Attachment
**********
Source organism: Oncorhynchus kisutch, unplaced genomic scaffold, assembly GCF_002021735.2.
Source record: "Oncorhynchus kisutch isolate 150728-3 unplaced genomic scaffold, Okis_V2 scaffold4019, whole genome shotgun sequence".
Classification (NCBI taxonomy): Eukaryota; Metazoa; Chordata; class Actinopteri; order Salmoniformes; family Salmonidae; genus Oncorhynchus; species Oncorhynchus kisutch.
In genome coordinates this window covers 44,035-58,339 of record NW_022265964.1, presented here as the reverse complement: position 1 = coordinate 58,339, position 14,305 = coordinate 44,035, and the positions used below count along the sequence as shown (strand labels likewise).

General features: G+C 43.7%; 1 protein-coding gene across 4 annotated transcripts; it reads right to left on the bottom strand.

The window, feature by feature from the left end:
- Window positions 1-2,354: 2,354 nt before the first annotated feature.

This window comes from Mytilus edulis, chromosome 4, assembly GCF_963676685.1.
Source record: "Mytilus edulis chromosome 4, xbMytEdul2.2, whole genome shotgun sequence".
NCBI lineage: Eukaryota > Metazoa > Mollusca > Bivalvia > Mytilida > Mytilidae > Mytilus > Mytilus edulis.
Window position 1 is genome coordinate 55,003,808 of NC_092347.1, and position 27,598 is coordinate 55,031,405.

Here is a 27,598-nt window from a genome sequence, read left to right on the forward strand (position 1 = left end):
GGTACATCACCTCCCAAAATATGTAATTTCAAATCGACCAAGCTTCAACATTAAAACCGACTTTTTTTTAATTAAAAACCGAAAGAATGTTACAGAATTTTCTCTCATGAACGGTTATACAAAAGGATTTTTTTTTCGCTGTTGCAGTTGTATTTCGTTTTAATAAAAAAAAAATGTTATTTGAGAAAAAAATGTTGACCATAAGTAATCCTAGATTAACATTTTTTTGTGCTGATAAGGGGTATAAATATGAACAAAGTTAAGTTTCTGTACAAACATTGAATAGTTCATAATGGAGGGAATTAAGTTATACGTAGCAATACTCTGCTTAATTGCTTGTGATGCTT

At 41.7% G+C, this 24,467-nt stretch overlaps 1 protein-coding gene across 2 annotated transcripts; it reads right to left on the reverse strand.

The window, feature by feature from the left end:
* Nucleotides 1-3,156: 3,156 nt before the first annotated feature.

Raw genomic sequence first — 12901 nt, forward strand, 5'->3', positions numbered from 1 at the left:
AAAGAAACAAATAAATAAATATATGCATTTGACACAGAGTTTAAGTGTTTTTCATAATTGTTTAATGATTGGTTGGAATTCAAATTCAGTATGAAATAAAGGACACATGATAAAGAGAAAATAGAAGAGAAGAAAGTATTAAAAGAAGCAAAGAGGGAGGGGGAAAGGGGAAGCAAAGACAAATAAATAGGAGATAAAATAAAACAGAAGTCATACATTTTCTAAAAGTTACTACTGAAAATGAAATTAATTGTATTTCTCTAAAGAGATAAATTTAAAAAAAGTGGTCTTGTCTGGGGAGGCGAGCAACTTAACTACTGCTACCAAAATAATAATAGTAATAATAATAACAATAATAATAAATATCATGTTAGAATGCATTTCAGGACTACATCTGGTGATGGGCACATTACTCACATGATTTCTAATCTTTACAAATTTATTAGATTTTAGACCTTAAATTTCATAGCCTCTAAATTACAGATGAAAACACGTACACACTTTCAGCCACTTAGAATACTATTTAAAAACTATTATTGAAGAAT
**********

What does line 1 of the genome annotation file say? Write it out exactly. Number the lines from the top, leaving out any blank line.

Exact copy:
Source organism: Oncorhynchus kisutch, unplaced genomic scaffold, assembly GCF_002021735.2.